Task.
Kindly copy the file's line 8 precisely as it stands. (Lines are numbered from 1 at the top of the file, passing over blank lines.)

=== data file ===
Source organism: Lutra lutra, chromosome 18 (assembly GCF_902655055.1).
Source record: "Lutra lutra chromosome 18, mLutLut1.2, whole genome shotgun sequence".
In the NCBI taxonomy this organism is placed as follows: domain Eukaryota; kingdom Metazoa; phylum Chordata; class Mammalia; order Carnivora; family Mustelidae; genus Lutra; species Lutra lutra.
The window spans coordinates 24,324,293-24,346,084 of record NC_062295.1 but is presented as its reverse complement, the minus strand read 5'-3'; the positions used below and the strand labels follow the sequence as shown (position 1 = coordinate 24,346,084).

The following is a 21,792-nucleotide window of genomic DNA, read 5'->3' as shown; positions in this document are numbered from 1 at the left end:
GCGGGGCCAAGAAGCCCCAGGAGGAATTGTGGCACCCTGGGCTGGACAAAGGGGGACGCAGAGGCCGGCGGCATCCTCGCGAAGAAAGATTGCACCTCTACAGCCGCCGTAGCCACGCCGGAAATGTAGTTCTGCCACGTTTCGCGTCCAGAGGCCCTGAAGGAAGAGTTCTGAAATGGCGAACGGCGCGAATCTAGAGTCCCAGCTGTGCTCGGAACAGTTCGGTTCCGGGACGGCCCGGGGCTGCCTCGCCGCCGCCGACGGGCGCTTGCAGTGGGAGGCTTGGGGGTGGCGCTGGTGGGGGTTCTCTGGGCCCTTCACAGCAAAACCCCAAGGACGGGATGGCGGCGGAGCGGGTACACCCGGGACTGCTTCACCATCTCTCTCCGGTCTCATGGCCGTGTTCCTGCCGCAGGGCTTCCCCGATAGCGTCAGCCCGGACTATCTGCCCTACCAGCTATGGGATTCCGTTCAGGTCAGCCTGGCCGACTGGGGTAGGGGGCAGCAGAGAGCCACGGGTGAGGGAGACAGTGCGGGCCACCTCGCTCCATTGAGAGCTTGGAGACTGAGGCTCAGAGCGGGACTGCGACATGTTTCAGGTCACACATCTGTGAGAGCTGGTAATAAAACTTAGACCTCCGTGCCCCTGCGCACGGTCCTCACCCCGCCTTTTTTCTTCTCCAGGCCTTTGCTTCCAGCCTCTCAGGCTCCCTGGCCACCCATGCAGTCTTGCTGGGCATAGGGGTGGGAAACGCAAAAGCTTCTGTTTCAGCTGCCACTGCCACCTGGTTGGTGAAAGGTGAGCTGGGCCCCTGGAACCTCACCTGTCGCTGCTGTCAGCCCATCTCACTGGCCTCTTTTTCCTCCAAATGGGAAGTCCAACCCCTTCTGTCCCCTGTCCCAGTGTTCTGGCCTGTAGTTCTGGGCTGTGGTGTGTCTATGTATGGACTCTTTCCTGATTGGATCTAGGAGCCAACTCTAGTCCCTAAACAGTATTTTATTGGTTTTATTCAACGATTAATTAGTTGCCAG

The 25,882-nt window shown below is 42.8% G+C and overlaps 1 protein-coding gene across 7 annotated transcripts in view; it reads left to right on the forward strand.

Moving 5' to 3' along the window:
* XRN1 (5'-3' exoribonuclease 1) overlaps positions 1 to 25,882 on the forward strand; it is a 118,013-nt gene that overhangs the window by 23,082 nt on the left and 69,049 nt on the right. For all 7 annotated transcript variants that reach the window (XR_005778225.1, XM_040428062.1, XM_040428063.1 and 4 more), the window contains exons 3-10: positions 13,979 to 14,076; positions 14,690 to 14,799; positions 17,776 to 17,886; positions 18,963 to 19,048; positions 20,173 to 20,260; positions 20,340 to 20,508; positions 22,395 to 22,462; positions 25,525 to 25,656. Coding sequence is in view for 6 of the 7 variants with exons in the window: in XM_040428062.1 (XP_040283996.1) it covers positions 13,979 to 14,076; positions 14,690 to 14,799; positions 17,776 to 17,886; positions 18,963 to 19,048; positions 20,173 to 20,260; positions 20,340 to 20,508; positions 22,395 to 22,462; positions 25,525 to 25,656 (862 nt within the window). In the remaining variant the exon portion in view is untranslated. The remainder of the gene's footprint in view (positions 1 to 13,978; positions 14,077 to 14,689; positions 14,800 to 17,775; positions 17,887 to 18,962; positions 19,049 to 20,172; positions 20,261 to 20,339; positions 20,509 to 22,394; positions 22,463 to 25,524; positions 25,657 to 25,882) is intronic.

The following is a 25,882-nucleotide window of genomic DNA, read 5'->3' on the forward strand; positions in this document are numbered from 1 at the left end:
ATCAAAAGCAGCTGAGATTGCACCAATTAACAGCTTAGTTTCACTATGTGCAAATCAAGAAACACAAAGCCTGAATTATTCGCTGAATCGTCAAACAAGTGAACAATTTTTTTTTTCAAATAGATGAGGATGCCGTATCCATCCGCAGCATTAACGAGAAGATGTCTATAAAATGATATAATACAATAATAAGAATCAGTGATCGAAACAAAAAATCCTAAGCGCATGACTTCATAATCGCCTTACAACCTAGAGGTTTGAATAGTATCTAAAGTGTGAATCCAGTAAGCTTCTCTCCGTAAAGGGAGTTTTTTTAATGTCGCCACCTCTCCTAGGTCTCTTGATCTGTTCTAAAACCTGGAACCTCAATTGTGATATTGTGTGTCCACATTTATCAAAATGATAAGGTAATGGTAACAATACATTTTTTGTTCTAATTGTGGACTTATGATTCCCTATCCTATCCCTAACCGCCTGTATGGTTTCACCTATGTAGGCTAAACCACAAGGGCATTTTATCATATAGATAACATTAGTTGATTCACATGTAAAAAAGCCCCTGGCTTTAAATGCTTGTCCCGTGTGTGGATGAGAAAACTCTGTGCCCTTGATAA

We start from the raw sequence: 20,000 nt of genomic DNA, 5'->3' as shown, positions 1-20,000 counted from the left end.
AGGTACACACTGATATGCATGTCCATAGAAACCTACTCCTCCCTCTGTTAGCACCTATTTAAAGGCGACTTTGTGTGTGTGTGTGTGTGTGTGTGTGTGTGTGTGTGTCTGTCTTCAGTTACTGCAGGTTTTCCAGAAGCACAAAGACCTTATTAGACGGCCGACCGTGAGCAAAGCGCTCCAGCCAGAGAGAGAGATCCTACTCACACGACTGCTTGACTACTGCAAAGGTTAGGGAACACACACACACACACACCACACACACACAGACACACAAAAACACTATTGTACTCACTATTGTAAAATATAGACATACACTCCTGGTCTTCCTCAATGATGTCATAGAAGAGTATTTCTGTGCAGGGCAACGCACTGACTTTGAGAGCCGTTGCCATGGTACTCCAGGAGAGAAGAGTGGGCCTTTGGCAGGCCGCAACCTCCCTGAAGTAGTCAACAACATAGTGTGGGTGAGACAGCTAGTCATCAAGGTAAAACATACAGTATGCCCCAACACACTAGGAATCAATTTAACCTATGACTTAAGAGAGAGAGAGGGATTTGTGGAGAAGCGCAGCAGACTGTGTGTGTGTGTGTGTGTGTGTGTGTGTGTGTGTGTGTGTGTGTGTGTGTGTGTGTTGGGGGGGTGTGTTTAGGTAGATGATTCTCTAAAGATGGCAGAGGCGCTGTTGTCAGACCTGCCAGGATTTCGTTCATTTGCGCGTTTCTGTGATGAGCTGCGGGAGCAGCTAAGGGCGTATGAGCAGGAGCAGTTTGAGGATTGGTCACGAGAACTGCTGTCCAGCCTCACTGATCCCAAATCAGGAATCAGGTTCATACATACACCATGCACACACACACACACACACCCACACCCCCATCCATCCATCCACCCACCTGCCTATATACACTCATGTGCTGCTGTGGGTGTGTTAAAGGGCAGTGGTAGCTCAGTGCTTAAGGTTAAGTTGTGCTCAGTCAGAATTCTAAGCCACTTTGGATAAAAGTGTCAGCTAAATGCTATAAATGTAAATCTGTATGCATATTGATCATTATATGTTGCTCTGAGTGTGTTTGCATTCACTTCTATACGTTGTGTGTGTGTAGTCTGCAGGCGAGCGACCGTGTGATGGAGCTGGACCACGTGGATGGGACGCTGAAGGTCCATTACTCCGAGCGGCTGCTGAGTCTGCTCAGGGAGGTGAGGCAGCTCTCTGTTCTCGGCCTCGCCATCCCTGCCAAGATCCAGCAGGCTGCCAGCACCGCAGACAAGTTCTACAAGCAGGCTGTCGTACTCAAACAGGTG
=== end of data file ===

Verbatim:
Moving 5' to 3' along the window: